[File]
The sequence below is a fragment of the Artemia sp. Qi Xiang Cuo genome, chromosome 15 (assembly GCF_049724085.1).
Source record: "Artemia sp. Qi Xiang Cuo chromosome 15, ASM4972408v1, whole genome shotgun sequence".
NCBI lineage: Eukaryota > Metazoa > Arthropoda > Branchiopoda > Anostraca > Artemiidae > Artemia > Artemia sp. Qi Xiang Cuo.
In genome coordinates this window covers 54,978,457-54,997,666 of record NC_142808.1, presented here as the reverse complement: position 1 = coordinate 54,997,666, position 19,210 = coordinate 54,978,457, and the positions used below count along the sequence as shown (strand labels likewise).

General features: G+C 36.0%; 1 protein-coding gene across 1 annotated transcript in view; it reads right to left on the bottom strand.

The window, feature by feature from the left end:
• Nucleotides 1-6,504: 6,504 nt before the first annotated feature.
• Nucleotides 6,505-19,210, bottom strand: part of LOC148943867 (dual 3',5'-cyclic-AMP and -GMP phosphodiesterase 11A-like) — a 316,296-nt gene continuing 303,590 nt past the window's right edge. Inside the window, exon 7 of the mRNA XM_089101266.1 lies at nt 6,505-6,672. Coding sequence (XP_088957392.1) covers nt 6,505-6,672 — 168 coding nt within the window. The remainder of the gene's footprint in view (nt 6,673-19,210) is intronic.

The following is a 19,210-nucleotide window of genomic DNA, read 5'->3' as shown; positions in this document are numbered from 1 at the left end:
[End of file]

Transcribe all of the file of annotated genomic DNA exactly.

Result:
The sequence below is a fragment of the Artemia sp. Qi Xiang Cuo genome, chromosome 15 (assembly GCF_049724085.1).
Source record: "Artemia sp. Qi Xiang Cuo chromosome 15, ASM4972408v1, whole genome shotgun sequence".
NCBI lineage: Eukaryota > Metazoa > Arthropoda > Branchiopoda > Anostraca > Artemiidae > Artemia > Artemia sp. Qi Xiang Cuo.
In genome coordinates this window covers 54,978,457-54,997,666 of record NC_142808.1, presented here as the reverse complement: position 1 = coordinate 54,997,666, position 19,210 = coordinate 54,978,457, and the positions used below count along the sequence as shown (strand labels likewise).

General features: G+C 36.0%; 1 protein-coding gene across 1 annotated transcript in view; it reads right to left on the bottom strand.

The window, feature by feature from the left end:
• Nucleotides 1-6,504: 6,504 nt before the first annotated feature.
• Nucleotides 6,505-19,210, bottom strand: part of LOC148943867 (dual 3',5'-cyclic-AMP and -GMP phosphodiesterase 11A-like) — a 316,296-nt gene continuing 303,590 nt past the window's right edge. Inside the window, exon 7 of the mRNA XM_089101266.1 lies at nt 6,505-6,672. Coding sequence (XP_088957392.1) covers nt 6,505-6,672 — 168 coding nt within the window. The remainder of the gene's footprint in view (nt 6,673-19,210) is intronic.

The following is a 19,210-nucleotide window of genomic DNA, read 5'->3' as shown; positions in this document are numbered from 1 at the left end: